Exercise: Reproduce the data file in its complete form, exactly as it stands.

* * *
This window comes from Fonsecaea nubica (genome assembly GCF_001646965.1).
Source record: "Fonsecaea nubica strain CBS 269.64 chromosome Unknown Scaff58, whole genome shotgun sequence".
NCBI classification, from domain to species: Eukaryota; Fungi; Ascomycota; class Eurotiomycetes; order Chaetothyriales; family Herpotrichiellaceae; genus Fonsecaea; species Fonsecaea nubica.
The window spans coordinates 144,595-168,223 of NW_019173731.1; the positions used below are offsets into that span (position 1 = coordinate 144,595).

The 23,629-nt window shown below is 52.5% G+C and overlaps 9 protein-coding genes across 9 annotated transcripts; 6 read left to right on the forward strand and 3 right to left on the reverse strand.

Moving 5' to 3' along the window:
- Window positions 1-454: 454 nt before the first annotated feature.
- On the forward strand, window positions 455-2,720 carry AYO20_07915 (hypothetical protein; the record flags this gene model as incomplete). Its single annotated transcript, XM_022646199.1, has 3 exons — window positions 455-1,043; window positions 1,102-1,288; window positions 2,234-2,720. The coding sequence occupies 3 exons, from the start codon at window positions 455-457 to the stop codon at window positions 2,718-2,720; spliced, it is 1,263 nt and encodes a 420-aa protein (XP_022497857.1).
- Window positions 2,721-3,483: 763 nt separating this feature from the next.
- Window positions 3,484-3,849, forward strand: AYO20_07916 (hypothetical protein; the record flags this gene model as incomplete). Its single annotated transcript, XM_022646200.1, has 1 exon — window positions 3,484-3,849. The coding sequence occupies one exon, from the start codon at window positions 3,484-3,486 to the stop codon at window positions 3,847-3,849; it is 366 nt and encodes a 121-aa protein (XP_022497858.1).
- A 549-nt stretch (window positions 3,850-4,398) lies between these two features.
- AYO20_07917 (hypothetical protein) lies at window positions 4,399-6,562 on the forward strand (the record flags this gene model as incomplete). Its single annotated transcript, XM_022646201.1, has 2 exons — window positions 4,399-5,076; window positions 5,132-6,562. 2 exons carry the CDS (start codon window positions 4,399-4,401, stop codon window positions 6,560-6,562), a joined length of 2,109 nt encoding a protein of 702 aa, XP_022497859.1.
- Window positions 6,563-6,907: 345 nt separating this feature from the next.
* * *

This window comes from Fonsecaea nubica (genome assembly GCF_001646965.1).
Source record: "Fonsecaea nubica strain CBS 269.64 chromosome Unknown Scaff58, whole genome shotgun sequence".
NCBI classification, from domain to species: Eukaryota; Fungi; Ascomycota; class Eurotiomycetes; order Chaetothyriales; family Herpotrichiellaceae; genus Fonsecaea; species Fonsecaea nubica.
The window spans coordinates 144,595-168,223 of NW_019173731.1; the positions used below are offsets into that span (position 1 = coordinate 144,595).

The 23,629-nt window shown below is 52.5% G+C and overlaps 9 protein-coding genes across 9 annotated transcripts; 6 read left to right on the forward strand and 3 right to left on the reverse strand.

Moving 5' to 3' along the window:
- Window positions 1-454: 454 nt before the first annotated feature.
- On the forward strand, window positions 455-2,720 carry AYO20_07915 (hypothetical protein; the record flags this gene model as incomplete). Its single annotated transcript, XM_022646199.1, has 3 exons — window positions 455-1,043; window positions 1,102-1,288; window positions 2,234-2,720. The coding sequence occupies 3 exons, from the start codon at window positions 455-457 to the stop codon at window positions 2,718-2,720; spliced, it is 1,263 nt and encodes a 420-aa protein (XP_022497857.1).
- Window positions 2,721-3,483: 763 nt separating this feature from the next.
- Window positions 3,484-3,849, forward strand: AYO20_07916 (hypothetical protein; the record flags this gene model as incomplete). Its single annotated transcript, XM_022646200.1, has 1 exon — window positions 3,484-3,849. The coding sequence occupies one exon, from the start codon at window positions 3,484-3,486 to the stop codon at window positions 3,847-3,849; it is 366 nt and encodes a 121-aa protein (XP_022497858.1).
- A 549-nt stretch (window positions 3,850-4,398) lies between these two features.
- AYO20_07917 (hypothetical protein) lies at window positions 4,399-6,562 on the forward strand (the record flags this gene model as incomplete). Its single annotated transcript, XM_022646201.1, has 2 exons — window positions 4,399-5,076; window positions 5,132-6,562. 2 exons carry the CDS (start codon window positions 4,399-4,401, stop codon window positions 6,560-6,562), a joined length of 2,109 nt encoding a protein of 702 aa, XP_022497859.1.
- Window positions 6,563-6,907: 345 nt separating this feature from the next.